Siegelaub Chapter 1

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S.S. I'm probably one of those people who do not ... I'm not in favor of the term, but I'm also basically not in favor of any terms, all the movement terms, ...Expressionism, Cubism [...] There is much they hide, in my mind, as much as they reveal. In other words they tell you at the expense of hiding other things. So I'm against the -isms, whether it's Conceptualism or conceptual art or something like this as much as for Conceptual art as for Minimal art as for ... I mean, you name it. [...] And it's particularly the case with conceptual art, because there it was a very broaden(?) way, if you look at 1969, ... the grab bag, the cacophony., the times of the artistic types of artistic expression, what you call now Land art, Oppenheim, Beuys was around, the Bechers were around, photography was just becoming a ... understood not as a ... well, I wouldn't say formal expression, but as the connection to fine art thanks to the Bechers.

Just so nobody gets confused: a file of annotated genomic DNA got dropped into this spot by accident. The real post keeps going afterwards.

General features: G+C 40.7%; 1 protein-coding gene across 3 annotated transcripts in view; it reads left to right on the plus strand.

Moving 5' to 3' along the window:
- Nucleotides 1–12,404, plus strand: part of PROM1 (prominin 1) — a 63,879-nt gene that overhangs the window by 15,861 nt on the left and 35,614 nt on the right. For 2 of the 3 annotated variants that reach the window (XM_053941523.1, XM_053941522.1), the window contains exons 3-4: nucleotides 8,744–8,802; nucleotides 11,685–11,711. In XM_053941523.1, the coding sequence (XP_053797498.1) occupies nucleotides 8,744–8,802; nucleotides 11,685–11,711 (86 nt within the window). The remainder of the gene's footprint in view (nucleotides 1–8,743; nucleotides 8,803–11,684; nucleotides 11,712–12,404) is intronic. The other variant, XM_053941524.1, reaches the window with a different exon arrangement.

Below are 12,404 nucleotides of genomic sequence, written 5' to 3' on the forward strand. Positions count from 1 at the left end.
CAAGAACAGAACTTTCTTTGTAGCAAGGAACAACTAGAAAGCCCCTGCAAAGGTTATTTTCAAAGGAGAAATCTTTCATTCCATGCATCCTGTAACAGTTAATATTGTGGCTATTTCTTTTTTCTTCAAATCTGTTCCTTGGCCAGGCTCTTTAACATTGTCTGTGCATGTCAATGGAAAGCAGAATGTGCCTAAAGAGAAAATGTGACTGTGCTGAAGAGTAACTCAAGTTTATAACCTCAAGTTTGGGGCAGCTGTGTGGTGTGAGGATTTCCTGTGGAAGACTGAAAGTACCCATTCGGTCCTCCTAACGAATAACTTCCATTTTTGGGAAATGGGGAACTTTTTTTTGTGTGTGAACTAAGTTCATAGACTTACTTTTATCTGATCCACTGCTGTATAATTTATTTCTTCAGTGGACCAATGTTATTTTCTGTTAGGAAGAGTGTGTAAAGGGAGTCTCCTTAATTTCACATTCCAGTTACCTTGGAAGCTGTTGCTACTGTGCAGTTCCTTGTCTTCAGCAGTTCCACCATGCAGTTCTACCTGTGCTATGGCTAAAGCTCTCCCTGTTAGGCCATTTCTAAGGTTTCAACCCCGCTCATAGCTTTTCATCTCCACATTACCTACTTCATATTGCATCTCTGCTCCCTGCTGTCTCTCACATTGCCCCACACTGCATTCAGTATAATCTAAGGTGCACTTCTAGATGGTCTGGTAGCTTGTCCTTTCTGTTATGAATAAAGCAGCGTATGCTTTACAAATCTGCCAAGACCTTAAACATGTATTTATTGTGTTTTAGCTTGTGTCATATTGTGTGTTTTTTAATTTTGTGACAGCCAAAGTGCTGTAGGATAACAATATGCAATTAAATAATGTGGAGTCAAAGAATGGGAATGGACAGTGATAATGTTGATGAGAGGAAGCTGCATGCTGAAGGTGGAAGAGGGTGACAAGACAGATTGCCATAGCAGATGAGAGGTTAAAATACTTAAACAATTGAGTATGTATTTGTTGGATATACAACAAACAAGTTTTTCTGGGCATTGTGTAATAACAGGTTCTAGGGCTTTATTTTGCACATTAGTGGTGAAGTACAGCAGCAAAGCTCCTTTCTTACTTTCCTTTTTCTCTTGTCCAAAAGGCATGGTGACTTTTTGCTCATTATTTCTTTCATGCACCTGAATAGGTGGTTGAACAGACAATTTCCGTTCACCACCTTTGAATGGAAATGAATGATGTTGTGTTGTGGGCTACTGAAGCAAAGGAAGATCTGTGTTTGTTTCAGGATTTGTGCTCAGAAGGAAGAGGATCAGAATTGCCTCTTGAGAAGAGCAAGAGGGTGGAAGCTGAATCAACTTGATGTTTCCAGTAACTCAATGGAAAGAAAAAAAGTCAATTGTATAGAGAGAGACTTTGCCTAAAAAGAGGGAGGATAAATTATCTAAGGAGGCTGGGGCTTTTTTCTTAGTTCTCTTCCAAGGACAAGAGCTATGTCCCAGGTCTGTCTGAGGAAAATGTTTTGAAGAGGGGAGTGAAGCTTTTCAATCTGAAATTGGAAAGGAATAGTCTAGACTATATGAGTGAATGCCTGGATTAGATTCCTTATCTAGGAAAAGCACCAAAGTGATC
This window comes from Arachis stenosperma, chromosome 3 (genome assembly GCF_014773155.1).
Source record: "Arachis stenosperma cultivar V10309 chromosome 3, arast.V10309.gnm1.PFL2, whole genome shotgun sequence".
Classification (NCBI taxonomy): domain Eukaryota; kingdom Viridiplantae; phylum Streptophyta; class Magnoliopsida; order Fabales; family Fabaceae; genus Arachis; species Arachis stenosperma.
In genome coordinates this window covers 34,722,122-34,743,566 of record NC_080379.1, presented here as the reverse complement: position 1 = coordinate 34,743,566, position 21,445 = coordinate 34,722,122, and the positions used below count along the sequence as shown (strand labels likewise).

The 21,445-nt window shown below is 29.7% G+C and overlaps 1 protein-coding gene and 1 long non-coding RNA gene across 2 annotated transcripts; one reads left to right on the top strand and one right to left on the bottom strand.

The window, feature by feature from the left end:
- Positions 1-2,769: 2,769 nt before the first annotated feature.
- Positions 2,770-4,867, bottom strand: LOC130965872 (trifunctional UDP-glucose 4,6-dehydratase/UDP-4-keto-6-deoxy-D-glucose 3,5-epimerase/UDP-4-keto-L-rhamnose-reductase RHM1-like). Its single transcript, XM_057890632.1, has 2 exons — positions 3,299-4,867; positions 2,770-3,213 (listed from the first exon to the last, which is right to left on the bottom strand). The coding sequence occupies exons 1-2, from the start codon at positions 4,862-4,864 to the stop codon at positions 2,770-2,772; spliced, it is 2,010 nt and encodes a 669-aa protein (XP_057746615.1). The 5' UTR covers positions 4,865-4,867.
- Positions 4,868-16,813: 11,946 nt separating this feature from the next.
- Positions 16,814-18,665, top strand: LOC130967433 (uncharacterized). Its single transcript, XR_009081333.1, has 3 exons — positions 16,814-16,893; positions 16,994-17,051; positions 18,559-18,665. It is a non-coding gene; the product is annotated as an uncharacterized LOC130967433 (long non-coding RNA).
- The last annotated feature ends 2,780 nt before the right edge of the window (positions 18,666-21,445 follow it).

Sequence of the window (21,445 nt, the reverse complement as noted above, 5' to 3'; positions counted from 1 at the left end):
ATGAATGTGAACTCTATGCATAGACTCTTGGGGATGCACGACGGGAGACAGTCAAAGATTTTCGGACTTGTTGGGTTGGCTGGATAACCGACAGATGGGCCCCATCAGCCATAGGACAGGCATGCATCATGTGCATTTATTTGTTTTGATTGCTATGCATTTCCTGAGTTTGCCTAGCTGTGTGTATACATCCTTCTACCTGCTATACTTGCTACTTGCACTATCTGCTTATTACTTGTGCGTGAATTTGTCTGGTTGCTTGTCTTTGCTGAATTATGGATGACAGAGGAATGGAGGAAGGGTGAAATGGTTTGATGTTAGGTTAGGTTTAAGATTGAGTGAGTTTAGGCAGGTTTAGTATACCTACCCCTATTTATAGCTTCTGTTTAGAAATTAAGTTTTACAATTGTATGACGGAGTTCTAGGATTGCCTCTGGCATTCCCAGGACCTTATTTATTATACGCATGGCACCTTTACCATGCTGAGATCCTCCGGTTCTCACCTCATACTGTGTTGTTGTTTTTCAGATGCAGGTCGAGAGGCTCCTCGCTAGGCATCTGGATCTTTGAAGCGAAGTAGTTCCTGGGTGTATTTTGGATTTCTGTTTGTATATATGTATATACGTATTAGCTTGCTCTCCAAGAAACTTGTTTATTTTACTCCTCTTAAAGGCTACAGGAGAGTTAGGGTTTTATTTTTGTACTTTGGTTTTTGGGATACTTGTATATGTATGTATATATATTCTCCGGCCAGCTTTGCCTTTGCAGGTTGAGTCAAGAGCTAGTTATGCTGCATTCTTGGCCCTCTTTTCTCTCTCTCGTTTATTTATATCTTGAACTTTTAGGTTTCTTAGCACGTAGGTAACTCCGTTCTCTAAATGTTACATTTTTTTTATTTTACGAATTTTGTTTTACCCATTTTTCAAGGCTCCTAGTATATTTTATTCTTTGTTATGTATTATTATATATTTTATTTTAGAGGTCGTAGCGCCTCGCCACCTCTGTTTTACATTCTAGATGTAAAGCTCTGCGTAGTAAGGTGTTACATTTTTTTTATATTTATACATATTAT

Beginning of interview

S.R. We are happy to be invited here. So I have some questions and I'm sure that you will suggest some sideways and some answers which are going in different directions. Let me start with a quotation from Robert Barry; because he described your position, your function, for your multi-function as the most interesting one in that time, more interesting than the artistic, because you did the whole conception of the gallery and you brought the communication out. So he said: »He was not a gallerist, he was not a P.R. manager, but he was much more ...«